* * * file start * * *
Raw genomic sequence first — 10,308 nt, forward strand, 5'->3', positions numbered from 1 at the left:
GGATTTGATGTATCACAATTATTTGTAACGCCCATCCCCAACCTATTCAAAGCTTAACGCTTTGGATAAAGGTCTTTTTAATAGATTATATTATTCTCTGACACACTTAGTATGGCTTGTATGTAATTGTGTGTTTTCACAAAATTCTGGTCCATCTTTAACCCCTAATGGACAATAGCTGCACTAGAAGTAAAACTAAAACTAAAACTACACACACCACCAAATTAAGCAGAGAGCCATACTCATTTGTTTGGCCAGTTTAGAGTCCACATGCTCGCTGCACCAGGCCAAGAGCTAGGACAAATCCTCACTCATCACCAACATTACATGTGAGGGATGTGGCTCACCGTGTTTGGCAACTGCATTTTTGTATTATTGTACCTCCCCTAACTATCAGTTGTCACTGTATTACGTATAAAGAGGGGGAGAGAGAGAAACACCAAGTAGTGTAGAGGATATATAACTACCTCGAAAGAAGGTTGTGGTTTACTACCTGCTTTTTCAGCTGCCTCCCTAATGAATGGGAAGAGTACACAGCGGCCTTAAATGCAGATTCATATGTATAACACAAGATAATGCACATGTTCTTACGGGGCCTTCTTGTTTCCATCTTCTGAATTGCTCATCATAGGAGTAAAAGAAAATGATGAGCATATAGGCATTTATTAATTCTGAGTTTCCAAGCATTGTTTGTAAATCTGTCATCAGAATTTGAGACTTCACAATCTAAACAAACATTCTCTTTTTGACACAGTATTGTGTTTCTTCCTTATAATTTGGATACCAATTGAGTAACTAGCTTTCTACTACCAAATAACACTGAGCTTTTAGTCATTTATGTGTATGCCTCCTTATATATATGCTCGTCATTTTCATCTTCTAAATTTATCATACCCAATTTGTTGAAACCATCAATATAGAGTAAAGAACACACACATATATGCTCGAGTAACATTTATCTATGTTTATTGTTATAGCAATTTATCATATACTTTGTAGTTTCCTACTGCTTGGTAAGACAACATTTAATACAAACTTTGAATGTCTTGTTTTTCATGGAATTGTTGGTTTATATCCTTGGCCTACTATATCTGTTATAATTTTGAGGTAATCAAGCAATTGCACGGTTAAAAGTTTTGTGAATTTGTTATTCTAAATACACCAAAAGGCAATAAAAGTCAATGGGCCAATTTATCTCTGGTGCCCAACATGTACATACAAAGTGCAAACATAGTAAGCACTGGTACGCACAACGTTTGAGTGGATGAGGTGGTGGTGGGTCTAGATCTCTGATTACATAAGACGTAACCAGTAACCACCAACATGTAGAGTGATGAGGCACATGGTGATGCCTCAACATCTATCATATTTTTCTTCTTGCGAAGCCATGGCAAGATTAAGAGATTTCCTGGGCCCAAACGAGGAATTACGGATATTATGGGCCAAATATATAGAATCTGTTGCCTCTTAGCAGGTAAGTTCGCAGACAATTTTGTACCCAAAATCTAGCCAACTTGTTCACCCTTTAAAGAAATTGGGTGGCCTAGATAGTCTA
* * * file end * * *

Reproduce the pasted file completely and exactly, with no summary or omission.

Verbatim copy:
Raw genomic sequence first — 10,308 nt, forward strand, 5'->3', positions numbered from 1 at the left:
GGATTTGATGTATCACAATTATTTGTAACGCCCATCCCCAACCTATTCAAAGCTTAACGCTTTGGATAAAGGTCTTTTTAATAGATTATATTATTCTCTGACACACTTAGTATGGCTTGTATGTAATTGTGTGTTTTCACAAAATTCTGGTCCATCTTTAACCCCTAATGGACAATAGCTGCACTAGAAGTAAAACTAAAACTAAAACTACACACACCACCAAATTAAGCAGAGAGCCATACTCATTTGTTTGGCCAGTTTAGAGTCCACATGCTCGCTGCACCAGGCCAAGAGCTAGGACAAATCCTCACTCATCACCAACATTACATGTGAGGGATGTGGCTCACCGTGTTTGGCAACTGCATTTTTGTATTATTGTACCTCCCCTAACTATCAGTTGTCACTGTATTACGTATAAAGAGGGGGAGAGAGAGAAACACCAAGTAGTGTAGAGGATATATAACTACCTCGAAAGAAGGTTGTGGTTTACTACCTGCTTTTTCAGCTGCCTCCCTAATGAATGGGAAGAGTACACAGCGGCCTTAAATGCAGATTCATATGTATAACACAAGATAATGCACATGTTCTTACGGGGCCTTCTTGTTTCCATCTTCTGAATTGCTCATCATAGGAGTAAAAGAAAATGATGAGCATATAGGCATTTATTAATTCTGAGTTTCCAAGCATTGTTTGTAAATCTGTCATCAGAATTTGAGACTTCACAATCTAAACAAACATTCTCTTTTTGACACAGTATTGTGTTTCTTCCTTATAATTTGGATACCAATTGAGTAACTAGCTTTCTACTACCAAATAACACTGAGCTTTTAGTCATTTATGTGTATGCCTCCTTATATATATGCTCGTCATTTTCATCTTCTAAATTTATCATACCCAATTTGTTGAAACCATCAATATAGAGTAAAGAACACACACATATATGCTCGAGTAACATTTATCTATGTTTATTGTTATAGCAATTTATCATATACTTTGTAGTTTCCTACTGCTTGGTAAGACAACATTTAATACAAACTTTGAATGTCTTGTTTTTCATGGAATTGTTGGTTTATATCCTTGGCCTACTATATCTGTTATAATTTTGAGGTAATCAAGCAATTGCACGGTTAAAAGTTTTGTGAATTTGTTATTCTAAATACACCAAAAGGCAATAAAAGTCAATGGGCCAATTTATCTCTGGTGCCCAACATGTACATACAAAGTGCAAACATAGTAAGCACTGGTACGCACAACGTTTGAGTGGATGAGGTGGTGGTGGGTCTAGATCTCTGATTACATAAGACGTAACCAGTAACCACCAACATGTAGAGTGATGAGGCACATGGTGATGCCTCAACATCTATCATATTTTTCTTCTTGCGAAGCCATGGCAAGATTAAGAGATTTCCTGGGCCCAAACGAGGAATTACGGATATTATGGGCCAAATATATAGAATCTGTTGCCTCTTAGCAGGTAAGTTCGCAGACAATTTTGTACCCAAAATCTAGCCAACTTGTTCACCCTTTAAAGAAATTGGGTGGCCTAGATAGTCTA